Sunday, February 21, 2010

Kansas City Symphony: Pahud Premiere Lombardi Flute Concerto

Saturday weather was "miserable" (see my continuing rant about that in previous post) but not so in the Lyric Theatre where the Kansas City Symphony under the direction of Music Director Michael Stern presented a diverse concert of works ranging from Beethoven, Rossini and Tchaikovsky to a new work by Italian Luca Lombardi, a Flute Concerto for Emmanuel Pahud.

The concert opened with the sprightly and high spirited overture to "La Scala di Seta" (The Silken Ladder). The fine KCS winds contributed their usual colorful commentary with special note to the fiendish and important oboe and flute solos. Stern whipped up a fine Rossini crescendo to bring this short but highly amusing curtain raiser to a rousing close.

Beethoven's Symphony # 8 is often seen as an odd man out in his cannon. Sandwiched between the grandly dancing and rhythmic 7 th and the monumental 9th, the shortish 8th harks back to the early 1st and 2nd and even back to Haydn; it even has a minuet for god's sake. Stern and the orchestra gave this most carefree and light hearted of Beethoven's symphonies a brisk and incisive performance. The ensemble was quite together and technically excellent, only a couple of exposed brass bobbles to mar the surface. Stern took care to balance the orchestra so that all the inner voices and counter melodies could be heard in this breezy but still substantial masterpiece.

The second half began with the world premiere of a new Flute Concerto by Luca Lombardi written for and premiered by Swiss flute virtuoso Emanuel Pahud.

Lombardi is a new name for me, and a search of online record outlets show little or nothing of his output is available in the US. Born in Rome in 1945, Lombardi studied mostly with the deans of German new music in the 60's and 70's, Stockhausen, Kagel, Pousseur, B. A. Zimmermann, and Rzewski. He has written over 160 works including 2 symphonies and much chamber music.

The concerto, in 3 untitled movements, is based on a recurring 3 note theme, recalling the opening flourish of Copland's Fanfare for the Common Man. From there the flute and orchestra construct and de-construct this motive, stretching it, tossing it from solo to orchestra and from group to group. Tonally lyrical passages are interrupted by clangorous outbursts from the orchestra. The final section pits a dreamy flute solo in the middle range over slowly shifting strings, soon to be interrupted by the 3 note theme leading into the second movement. This movement continues the slower mode with long, melismatic, almost oriental passages for the flute. The breathy quality of the flute is celebrated in the last half of the second movement with contributions from rustling leaves and wind machine from the percussion. The 3 note theme is quietly passed around from flute to harp and celesta borne on a frosty wind.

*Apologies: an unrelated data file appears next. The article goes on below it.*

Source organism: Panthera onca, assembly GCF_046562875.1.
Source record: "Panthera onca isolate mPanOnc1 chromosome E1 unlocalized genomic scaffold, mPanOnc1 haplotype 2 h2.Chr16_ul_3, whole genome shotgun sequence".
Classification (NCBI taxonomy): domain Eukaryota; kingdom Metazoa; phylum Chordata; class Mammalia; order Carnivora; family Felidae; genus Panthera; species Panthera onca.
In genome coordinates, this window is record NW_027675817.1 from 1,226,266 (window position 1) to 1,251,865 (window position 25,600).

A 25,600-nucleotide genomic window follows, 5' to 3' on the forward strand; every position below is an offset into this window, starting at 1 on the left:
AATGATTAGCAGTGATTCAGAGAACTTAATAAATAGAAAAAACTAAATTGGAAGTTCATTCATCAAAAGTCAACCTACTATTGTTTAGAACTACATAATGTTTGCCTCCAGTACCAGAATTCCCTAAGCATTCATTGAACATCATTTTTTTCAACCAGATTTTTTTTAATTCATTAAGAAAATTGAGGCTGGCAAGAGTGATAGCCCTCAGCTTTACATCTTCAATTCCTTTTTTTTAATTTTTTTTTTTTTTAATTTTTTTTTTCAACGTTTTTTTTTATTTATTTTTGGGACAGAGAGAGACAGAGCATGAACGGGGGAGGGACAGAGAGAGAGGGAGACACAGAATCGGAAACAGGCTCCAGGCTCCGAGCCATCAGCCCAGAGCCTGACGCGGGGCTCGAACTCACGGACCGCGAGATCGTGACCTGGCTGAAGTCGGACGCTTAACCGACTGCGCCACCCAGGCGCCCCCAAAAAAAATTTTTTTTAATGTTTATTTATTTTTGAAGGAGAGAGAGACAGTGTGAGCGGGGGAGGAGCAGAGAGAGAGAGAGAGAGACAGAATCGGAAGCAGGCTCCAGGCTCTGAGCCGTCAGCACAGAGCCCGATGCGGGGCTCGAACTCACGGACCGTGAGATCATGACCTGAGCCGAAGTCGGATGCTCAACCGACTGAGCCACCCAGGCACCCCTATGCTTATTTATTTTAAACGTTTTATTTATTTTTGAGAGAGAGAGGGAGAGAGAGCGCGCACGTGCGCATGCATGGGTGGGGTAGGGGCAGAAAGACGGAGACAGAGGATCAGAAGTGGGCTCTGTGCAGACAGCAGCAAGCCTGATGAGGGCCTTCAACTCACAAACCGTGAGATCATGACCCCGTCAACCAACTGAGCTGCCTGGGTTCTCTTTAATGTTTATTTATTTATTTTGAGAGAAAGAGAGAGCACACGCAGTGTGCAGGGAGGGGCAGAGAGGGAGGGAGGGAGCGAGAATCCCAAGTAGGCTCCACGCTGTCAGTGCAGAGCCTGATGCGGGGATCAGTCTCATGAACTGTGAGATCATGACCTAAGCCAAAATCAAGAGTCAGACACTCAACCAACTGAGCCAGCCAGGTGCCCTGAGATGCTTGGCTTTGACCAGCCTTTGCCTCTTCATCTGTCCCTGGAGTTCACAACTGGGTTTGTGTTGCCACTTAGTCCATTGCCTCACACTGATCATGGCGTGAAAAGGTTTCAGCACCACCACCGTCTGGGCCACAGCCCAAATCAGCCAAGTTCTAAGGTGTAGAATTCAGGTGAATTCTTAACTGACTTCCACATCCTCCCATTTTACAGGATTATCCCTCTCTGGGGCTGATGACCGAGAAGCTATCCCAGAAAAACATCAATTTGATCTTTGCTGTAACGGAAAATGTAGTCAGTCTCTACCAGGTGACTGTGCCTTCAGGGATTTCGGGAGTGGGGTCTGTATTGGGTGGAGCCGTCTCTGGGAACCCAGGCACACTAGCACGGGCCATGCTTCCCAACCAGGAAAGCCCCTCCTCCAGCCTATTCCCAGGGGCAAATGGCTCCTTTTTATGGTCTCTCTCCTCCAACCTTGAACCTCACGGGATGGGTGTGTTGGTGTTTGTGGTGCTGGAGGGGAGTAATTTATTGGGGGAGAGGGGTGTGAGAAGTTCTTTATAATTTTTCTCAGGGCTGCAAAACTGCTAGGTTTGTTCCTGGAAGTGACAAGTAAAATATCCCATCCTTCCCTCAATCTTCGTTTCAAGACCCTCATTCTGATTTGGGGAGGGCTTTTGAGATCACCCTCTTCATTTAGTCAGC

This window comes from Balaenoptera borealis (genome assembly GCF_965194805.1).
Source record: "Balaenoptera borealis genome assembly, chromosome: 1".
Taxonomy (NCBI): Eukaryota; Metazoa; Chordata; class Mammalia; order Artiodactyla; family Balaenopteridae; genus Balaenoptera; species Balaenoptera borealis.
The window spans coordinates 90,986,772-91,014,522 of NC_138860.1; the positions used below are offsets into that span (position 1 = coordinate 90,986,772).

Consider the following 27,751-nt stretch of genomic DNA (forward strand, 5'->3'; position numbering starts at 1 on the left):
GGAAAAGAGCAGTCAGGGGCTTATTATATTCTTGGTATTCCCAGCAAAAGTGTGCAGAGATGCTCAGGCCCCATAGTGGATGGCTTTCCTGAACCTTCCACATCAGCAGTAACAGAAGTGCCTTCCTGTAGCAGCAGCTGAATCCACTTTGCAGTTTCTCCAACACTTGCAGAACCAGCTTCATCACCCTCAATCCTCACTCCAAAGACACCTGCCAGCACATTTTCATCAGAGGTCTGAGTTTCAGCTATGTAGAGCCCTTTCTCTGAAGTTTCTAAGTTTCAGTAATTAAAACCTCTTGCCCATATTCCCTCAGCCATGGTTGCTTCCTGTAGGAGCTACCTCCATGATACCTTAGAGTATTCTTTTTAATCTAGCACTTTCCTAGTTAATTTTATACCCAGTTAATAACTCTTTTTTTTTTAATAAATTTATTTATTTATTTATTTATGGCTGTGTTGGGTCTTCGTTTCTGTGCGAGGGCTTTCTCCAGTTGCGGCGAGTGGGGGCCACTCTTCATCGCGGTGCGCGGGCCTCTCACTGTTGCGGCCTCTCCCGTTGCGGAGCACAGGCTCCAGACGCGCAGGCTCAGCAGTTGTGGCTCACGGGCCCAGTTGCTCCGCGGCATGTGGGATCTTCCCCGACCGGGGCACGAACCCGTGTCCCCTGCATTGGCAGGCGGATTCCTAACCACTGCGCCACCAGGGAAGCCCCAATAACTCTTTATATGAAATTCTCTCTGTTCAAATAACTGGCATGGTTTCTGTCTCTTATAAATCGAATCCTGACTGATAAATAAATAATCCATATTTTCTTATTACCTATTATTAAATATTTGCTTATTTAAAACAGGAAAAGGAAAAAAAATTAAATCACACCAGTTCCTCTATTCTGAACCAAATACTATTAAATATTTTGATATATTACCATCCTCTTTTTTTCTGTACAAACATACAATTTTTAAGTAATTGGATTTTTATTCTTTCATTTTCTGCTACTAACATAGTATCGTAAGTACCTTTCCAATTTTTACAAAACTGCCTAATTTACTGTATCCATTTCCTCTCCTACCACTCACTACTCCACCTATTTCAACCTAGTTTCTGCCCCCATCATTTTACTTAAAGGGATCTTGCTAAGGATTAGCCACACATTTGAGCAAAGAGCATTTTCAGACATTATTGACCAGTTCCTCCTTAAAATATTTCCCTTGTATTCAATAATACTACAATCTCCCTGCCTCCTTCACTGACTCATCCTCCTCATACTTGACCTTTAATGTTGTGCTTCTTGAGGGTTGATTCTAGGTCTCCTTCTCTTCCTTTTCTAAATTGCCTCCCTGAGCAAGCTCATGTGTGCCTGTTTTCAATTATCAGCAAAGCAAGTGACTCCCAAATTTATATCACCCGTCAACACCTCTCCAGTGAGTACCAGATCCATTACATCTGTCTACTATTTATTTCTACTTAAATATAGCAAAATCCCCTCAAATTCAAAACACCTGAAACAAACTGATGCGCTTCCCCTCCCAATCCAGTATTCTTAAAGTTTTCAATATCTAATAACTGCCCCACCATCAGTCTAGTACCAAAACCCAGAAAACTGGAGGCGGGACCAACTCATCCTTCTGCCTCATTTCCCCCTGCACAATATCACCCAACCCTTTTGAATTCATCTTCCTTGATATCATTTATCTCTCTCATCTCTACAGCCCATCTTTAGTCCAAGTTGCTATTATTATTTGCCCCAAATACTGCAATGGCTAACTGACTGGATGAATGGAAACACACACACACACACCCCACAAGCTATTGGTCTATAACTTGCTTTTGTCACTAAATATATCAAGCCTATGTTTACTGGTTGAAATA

The 3rd movement is musically wonderful, but problematic in execution. Suddenly the flute comes alive and assumes an unknown persona. The soloist turns to face the orchestra and in mock anger verily spits high raspberries at the orchestra, concertmaster and the conductor. As the orchestra comes in, the soloist looks about in confusion; at one point Pahud walks over to the conductor and glances at his score and shakes his head. For a while the quiet middle music theme returns, Pahud coaxing some highly strange sounds from his gold flute; frequently perfectly imitating a violin pizzicato. The solo becomes more angular and agitated, the 3 note theme is tossed around until a major chord right out of Hollywood puts an end to the chattering. What is the flute's response? He holds on to a low, shallow note and blows the final flourish right at the conductor.

It got some chuckles and even some nervous twitters as some where not sure what was happening. But despite the theatrics, the work is a true show piece for the talents of Mr. Pahud from the fiendish runs and register leaps to the long slow melodies of the middle movement. The composer draws upon a colorful palate from the huge orchestra ,5 horns, triple winds and brass, contra-bassoon, English horn, bass clarinet, harp, celesta and a ton or two of percussion. The big ensemble never overwhelmed the flute, Pahud's silky tone always rising above the fray. The audience gave the work a heartfelt ovation. Hopefully this work will merit a recording as there is so much going on that is missed in a single hearing.

The concert concluded with the popular Tchaikovsky tone poem "Francesca da Rimini". A perfect foil for the more light hearted and playful music preceding, Stern drew a powerful performance from the orchestra, whipping them to a rousing conclusion fitting for the "turmoil of Hades".


Geoffrey said...

I'm a HUGE fan of Emmanuel Pahud but am unsure about this work. I am very happy that he chose to play the work himself with the KC Symphony....that's a true honor for the orchestra and Mr. Stern. (Besides, Pahud is gorgeous!)

Anonymous said...

I was there and I liked the whole concert, especially the new piece by Italian composer Lombardi, which is full of ideas, but unitarian and albeit new,"beautiful"(which doesn't occur often in contemporary music...). Jonathan Stone.